Instead, he finds the next NBA player to come out of Murray State. Kane is surprised to see this lanky kid dominating in three-on-three. His name isn't even available in the recruiting packet handed out to coaches at the event.
"I've always thought James is one of the top talent evaluators in college basketball," McMahon said. "He called me and said, 'This kid's going to be a pro.'"
Kane was smitten and dumbfounded: Why is this kid not playing in the main gym, and who the hell is he? Tee Morant was there that day, GoPro in hand, capturing his son on video in hopes of eventually catching the eye of a flourishing program. Kane connected, and within essentially a week's time, McMahon offered Morant a scholarship in the parking lot after a tournament in Greensboro.
Soon after, other schools followed -- slowly, because Morant wasn't on social media and didn't use the platform to boost his reputation the way the most players do now. Within a few months, Morant would commit to Murray State, doing so in McMahon's home and surprising the staff and players in the process.
Now the Racers (15-2), who made the NCAA Tournament last season, have a huge matchup against Belmont (13-4) on Thursday. McMahon called Morant a "basketball genius" and told me his ability to see the floor and improvise plays separates him from the other college point guards. He referenced the one below in particular. This is not a set. This is Morant deploying legerdemain and pulling one over on the defense.
"The athleticism, explosiveness, it's unbelievable," McMahon said. "But for me it's more the basketball IQ, the playmaking, the making people around him better. We were playing a game at Morehead State. It's a 5 man pin-down for the best shooter to get him a 3 or a post up for the 5. On the fly, Ja recognized how they were playing that pin-down action. Without anyone saying a word to him, he flipped our 4 and 5, he saw they were over-sending on the pin-down, ran the same play, had the 4 slip the pin-down and threw a left handed lob pass from 25 feet on the money for a dunk. Wasn't a play call, was just him seeing the game and making that read."
Morant getting back to the NCAA Tournament would be a boon for Murray State -- and set the stage for an electric Cinderella candidate. But whether or not the Racers are dancers in 2019, Morant's star quality seems set to grow exponentially from now until the moment his name is called in the NBA Draft.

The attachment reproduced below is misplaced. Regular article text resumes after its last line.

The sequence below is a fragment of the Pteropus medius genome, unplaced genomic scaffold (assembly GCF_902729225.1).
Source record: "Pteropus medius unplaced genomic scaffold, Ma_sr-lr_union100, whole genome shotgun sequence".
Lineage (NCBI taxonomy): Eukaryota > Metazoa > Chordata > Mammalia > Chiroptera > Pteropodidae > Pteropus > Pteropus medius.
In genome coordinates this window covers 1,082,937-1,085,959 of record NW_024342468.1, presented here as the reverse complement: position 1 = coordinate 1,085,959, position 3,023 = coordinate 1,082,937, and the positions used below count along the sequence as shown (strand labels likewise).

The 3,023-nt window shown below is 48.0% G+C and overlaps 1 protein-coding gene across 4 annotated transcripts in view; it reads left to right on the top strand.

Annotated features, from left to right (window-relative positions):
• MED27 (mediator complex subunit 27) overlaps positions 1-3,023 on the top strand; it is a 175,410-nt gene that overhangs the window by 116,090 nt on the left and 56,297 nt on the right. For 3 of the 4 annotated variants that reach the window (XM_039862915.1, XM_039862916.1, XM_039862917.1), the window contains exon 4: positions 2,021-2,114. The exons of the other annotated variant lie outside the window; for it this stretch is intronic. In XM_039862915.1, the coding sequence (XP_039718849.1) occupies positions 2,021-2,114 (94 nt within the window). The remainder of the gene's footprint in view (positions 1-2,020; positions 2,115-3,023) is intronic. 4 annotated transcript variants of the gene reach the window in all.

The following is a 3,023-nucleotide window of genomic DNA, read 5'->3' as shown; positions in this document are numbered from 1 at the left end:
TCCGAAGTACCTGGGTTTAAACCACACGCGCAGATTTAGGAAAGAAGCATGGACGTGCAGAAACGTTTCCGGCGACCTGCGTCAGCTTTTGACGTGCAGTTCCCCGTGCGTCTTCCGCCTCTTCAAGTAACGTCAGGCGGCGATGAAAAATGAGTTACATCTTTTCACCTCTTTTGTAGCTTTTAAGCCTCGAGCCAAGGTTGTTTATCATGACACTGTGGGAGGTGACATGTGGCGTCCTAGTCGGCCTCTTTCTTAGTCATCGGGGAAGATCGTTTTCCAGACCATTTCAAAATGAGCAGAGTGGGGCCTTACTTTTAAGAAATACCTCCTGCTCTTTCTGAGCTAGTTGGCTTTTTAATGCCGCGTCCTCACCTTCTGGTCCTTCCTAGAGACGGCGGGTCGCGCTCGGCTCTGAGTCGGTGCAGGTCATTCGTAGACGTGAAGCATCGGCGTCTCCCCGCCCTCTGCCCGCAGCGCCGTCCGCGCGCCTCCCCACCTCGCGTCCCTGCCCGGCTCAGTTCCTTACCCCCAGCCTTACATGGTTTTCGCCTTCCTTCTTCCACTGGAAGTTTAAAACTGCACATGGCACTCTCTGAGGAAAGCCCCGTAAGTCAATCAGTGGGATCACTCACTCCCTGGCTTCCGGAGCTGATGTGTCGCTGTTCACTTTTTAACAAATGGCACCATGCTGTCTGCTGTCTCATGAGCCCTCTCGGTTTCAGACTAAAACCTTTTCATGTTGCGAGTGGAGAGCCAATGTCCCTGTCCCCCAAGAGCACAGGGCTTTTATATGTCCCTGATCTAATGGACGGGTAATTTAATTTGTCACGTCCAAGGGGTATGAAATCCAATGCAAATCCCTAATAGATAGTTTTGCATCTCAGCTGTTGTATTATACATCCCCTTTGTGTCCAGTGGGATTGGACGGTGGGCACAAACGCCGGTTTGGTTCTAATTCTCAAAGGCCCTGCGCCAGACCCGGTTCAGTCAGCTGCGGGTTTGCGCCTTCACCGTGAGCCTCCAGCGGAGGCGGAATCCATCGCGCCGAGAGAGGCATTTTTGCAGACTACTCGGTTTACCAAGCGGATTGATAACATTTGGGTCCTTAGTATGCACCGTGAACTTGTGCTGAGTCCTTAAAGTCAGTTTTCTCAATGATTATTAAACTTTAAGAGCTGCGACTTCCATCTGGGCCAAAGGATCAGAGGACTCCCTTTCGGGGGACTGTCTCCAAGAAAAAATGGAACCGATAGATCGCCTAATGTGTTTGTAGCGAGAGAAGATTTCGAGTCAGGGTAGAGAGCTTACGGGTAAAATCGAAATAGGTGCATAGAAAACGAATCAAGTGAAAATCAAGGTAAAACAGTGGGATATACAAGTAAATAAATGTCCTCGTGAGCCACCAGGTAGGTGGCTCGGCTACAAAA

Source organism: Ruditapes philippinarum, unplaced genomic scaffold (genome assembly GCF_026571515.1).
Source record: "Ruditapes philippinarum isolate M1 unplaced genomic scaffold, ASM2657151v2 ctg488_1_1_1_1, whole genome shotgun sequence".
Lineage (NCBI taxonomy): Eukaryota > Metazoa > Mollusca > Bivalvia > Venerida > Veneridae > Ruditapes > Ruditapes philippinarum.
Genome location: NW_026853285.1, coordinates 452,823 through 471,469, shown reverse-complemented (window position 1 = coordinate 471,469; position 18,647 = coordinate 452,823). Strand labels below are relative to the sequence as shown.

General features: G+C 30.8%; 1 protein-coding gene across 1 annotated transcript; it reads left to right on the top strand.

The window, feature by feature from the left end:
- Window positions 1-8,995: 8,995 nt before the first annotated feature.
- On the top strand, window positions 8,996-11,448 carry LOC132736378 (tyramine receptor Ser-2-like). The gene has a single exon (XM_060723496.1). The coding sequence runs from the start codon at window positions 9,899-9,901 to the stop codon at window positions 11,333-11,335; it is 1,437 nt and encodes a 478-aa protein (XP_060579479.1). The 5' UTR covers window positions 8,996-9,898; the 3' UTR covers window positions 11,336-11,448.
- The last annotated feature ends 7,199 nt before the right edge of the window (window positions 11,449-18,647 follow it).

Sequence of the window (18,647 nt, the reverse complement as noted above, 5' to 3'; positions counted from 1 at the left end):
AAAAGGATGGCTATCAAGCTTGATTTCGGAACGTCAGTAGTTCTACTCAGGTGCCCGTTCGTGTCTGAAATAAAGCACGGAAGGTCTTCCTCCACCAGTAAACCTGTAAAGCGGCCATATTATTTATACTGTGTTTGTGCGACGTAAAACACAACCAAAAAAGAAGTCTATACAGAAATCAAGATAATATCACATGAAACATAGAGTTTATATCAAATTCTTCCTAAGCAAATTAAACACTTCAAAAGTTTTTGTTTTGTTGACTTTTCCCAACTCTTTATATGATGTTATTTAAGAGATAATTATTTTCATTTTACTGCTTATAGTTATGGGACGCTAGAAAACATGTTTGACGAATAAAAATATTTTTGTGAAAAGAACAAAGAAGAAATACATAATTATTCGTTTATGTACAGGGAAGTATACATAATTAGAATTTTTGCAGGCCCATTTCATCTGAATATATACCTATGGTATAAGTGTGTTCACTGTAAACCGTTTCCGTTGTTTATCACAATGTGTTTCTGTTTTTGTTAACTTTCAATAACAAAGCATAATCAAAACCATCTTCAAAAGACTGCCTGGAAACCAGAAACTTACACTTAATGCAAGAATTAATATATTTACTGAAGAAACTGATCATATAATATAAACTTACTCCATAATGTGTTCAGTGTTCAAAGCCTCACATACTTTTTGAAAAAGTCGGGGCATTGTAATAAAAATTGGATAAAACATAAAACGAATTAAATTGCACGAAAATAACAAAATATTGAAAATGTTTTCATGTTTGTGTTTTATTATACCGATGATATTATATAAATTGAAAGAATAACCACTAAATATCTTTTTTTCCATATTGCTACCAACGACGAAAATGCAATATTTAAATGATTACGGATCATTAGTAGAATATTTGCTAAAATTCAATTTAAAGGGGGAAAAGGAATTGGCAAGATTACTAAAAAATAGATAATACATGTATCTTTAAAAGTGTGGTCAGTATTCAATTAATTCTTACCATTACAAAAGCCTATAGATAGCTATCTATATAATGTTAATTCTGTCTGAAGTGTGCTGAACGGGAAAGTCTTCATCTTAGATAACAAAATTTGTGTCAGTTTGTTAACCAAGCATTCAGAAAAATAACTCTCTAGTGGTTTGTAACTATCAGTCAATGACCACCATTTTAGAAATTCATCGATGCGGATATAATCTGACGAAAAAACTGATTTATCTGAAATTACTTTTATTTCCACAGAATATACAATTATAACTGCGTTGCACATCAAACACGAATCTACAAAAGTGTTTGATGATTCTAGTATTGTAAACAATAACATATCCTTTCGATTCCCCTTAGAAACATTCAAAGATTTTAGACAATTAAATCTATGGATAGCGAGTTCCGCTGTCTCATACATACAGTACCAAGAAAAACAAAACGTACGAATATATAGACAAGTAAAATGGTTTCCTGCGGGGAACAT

Morant and Williamson couldn't have had a more disparate paths to get to this point. From 2015-18, Williamson became the most famous high school player since LeBron James en route to being the top attraction in college basketball. Morant thrived in obscurity until just a few weeks ago. And now they seem fated to meet up again in the green room at the 2019 NBA Draft -- their names called only moments apart by Adam Silver.
Duke destined to be doomed by the 3 -- and the free?
No. 2 Duke's loss at home to Syracuse on Jan. 14 was a shocker, and it highlighted a season-long festering matter for Mike Krzyzewski's team: 3-point accuracy.
Duke was 9-for-43 vs. the Orange, then, interestingly, was 2-for-14 vs. Virginia but didn't lose -- in part because the Blue Devils watched UVA go 3-for-17. Against Pitt on Tuesday night: 7-for-23 from deep.
Duke has traditionally ranked among the best power-conference teams -- if not the best teams overall -- from long range. It's finished, on average, 44th in college basketball over the past decade and a half in 3-ball accuracy. Only once in that span did the Blue Devils fall outside the top 60 nationally in 3-point percentage.
But this season? It's 292nd, hitting just 31.2 percent of its triples, which is a 6-percent drop from a season ago.
Just as troubling is Duke's free throw percentage. The team is making 67.6 percent of its freebies, which ranks 256th in the sport and is flirting with the worst foul-shot percentage for Duke since 1994-95 -- the last time the Blue Devils didn't make the NCAA Tournament. It's been almost as long since Duke was this unreliable from 3-point range as well.
Alex O'Connell is Duke's most accurate 3-point shooter (37 percent), but he only plays 13 minutes per game. For all Duke's strengths, there are glaring weaknesses begging to be exploited if they don't get fixed by March.
The best race in college hoops is to 3,000